It's natural for fans, players and managers to fixate on referees’ decisions that they feel cost their side: the penalty not called; the missed offsides; the soft red card when a yellow was what they had hoped for.
But there’s no doubt soccer is tough to officiate, more so since artificial turf fields have sped up the game. And let’s be honest, refereeing is a position that most of us would find difficult, if not impossible, to fill.
The number of decisions referees and their assistants have to make in a game is far greater than one might think. Respected veteran official John Anderson, who is about to begin his 42nd year overall and 29th with the IHSA, estimates referees makes about 200 decisions per game and that an additional 30-40 from the ARs.
"It is a difficult job, but one that all of us enjoy," continued the head clinician for the IHSA. “As you can see from today, it’s one that we all take a lot of pride in doing. We are always looking to be the best that we can be when we step out onto the field.”
Anderson was a speaker at the day-long officials clinic June 11 at Stevenson High School. The United Suburban Soccer Officials Association (USSOA) presented the event.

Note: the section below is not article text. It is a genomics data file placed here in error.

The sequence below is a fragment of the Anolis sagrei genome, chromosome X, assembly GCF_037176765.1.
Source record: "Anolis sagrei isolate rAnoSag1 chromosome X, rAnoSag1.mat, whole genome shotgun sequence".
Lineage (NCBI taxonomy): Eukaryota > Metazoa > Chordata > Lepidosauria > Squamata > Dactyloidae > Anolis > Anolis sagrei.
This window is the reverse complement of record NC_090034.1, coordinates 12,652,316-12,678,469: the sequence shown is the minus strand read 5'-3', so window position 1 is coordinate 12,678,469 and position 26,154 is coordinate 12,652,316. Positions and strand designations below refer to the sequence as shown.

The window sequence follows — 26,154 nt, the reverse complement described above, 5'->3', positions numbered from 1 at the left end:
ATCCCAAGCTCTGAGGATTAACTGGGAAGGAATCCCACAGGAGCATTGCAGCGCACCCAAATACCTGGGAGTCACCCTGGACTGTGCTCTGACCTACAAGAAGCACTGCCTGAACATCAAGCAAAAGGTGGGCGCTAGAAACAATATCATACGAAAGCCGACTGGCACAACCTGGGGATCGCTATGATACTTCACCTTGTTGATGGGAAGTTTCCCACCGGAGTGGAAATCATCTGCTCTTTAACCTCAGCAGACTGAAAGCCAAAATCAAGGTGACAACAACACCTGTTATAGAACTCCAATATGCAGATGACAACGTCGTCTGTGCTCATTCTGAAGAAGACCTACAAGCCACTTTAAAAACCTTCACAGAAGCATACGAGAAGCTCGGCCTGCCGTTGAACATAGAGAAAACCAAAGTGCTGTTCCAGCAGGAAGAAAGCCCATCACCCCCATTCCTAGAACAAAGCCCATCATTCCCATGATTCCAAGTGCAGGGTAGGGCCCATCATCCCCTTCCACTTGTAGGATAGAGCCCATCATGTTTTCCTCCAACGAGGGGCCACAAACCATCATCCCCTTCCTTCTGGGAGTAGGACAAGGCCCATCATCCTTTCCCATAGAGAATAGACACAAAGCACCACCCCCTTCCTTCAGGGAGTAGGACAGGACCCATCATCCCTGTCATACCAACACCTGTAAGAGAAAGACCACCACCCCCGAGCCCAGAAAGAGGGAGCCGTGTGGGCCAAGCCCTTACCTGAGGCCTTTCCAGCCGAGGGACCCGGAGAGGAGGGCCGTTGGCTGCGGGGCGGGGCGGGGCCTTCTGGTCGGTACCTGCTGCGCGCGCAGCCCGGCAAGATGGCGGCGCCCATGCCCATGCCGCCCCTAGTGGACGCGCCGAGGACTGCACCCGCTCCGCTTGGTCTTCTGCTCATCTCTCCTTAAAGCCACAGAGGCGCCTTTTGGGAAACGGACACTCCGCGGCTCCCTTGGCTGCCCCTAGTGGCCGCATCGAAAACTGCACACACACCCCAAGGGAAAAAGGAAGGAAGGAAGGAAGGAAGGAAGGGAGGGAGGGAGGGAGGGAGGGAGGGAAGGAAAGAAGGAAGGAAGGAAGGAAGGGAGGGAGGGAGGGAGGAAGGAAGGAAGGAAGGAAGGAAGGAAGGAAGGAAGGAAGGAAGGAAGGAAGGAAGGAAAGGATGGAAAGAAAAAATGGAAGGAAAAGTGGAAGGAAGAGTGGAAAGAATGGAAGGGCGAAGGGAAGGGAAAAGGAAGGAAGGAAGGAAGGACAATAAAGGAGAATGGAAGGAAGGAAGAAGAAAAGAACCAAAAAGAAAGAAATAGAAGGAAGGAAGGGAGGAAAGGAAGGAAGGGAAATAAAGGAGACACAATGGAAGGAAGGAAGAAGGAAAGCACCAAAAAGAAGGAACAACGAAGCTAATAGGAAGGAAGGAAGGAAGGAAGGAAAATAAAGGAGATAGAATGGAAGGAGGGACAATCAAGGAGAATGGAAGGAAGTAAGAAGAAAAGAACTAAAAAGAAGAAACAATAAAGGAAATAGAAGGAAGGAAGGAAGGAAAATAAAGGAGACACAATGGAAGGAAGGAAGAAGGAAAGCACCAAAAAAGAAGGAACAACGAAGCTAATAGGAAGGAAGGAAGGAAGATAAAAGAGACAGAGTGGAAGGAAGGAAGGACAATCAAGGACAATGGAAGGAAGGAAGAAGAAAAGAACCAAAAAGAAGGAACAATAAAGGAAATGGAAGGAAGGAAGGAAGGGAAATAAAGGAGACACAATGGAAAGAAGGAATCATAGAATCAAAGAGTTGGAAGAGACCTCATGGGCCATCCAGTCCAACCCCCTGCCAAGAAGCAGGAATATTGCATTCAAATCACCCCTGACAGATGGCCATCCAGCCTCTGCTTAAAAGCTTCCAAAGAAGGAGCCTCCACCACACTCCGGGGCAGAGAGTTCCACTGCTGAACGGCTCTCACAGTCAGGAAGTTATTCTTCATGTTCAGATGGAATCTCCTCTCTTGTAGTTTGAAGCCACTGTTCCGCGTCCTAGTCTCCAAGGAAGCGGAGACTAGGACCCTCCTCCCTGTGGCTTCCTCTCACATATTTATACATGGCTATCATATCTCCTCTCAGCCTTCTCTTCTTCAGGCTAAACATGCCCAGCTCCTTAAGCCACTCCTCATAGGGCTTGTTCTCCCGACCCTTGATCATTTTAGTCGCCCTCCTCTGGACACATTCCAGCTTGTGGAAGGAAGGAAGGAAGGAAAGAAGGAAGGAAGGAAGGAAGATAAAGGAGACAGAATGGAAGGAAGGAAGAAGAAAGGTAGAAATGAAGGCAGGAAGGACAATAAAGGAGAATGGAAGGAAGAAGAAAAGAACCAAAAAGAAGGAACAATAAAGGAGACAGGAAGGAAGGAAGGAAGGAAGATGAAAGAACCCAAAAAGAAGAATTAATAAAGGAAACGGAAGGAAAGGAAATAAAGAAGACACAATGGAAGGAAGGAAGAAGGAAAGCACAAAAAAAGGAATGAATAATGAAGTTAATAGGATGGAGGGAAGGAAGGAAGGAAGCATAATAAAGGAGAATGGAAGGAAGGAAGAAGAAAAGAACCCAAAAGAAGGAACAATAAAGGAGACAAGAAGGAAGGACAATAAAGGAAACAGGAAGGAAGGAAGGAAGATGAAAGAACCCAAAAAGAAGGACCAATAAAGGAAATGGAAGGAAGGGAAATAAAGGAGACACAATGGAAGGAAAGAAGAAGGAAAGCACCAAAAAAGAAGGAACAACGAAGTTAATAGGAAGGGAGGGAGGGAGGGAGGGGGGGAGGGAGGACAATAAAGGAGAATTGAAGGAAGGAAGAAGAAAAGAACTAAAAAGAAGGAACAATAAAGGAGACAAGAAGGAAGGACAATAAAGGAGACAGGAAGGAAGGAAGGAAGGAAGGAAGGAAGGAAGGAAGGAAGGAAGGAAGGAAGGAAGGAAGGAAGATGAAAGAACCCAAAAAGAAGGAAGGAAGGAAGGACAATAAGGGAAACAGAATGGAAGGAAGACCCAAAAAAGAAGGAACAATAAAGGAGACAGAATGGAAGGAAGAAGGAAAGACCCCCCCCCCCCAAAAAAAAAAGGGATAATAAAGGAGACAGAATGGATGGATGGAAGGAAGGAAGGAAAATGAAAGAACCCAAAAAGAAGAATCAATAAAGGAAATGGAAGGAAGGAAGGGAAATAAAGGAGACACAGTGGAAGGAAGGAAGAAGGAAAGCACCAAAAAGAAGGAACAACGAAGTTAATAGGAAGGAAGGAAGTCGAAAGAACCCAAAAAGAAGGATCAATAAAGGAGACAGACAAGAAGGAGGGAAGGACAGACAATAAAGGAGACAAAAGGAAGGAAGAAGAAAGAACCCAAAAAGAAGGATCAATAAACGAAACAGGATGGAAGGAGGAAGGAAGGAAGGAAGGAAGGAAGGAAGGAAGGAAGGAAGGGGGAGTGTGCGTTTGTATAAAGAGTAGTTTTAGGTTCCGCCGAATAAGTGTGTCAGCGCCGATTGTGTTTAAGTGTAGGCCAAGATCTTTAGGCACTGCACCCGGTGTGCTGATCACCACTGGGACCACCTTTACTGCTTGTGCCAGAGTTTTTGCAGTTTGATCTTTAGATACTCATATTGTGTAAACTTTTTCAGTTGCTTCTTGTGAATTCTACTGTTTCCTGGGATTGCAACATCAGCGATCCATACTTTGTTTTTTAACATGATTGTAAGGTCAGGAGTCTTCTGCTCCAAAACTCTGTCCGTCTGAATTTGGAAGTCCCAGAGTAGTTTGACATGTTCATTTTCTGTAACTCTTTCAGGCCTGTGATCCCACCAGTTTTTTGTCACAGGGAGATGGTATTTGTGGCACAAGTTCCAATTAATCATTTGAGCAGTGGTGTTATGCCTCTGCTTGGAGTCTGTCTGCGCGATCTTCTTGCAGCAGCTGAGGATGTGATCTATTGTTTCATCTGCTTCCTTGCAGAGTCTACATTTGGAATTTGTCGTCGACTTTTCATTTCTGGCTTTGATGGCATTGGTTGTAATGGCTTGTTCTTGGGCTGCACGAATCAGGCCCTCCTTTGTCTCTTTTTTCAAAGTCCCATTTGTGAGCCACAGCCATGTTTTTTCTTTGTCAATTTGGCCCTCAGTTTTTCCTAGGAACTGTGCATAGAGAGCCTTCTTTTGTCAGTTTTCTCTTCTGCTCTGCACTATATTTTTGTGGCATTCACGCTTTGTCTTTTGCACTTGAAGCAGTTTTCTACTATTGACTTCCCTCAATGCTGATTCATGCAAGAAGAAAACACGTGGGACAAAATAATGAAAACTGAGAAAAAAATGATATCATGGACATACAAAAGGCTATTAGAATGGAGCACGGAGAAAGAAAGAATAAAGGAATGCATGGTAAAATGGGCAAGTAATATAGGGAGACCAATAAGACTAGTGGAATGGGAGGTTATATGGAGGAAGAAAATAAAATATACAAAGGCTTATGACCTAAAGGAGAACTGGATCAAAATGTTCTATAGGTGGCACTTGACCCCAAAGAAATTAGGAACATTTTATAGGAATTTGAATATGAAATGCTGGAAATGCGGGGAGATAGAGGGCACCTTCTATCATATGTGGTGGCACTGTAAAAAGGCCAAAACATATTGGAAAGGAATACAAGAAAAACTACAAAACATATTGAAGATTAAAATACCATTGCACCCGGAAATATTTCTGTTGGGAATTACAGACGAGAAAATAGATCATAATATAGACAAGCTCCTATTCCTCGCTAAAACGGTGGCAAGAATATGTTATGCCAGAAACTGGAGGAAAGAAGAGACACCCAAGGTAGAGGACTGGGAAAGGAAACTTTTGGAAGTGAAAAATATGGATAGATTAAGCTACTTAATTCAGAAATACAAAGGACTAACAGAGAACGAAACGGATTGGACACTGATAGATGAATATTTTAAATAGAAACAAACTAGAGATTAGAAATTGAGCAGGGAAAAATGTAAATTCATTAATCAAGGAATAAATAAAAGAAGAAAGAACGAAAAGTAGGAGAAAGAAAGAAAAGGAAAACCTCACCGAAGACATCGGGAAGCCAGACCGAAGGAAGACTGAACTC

The IHSA requires its officials to be certified and attend seminars to stay current on rule changes and interpretations. The June 11 event featured a truly special guest -- Hall of Famer and former World Cup referee Esse Baharmast, who ran the session following the lunch break.
While some may believe officials just show up to the touchline and grab their whistles and flags, there’s so much more that goes into it. Each is involved in what amounts to a career-long continuing education class.
“We will have clinics like this all over the state in order to get everyone ready to go,” Anderson said. “Everyone in this room truly loves the game. Regardless of what level they will call, they want to give their best to the players."
"This was really a well-run and organized day for the 90-plus officials that attended," said USSOA president Mike Moore. He is a 32-year official (28 with the IHSA), who has made 14 state final appearance in his career. “To have the attendance we had on such a nice day for a program that stretched over eight hours shows the level of dedication amongst the soccer officials we have in the IHSA.
"These clinics must be done every three years. To have John (Anderson) run the morning Level 2 Clinic, followed by someone such as Esse Baharmast presenting for our afternoon clinic was the absolute best for everyone here in attendance."
In the afternoon, officials watched video with Baharmast and focused on the importance of ethics in officiating, teamwork by the officiating crew, correct positioning, the need for self-reflection and more according to Moore.
"The clinic was run by some incredible, and selfless people. It was well-organized, and we offered far more that we have in the past," said Hannah Shehaiber, who just completed her 25th year of officiating (20 in the IHSA). She has made six state finals appearances – her most recent was in the middle of the 2022 Class AA final when Triad beat Benet 1-0.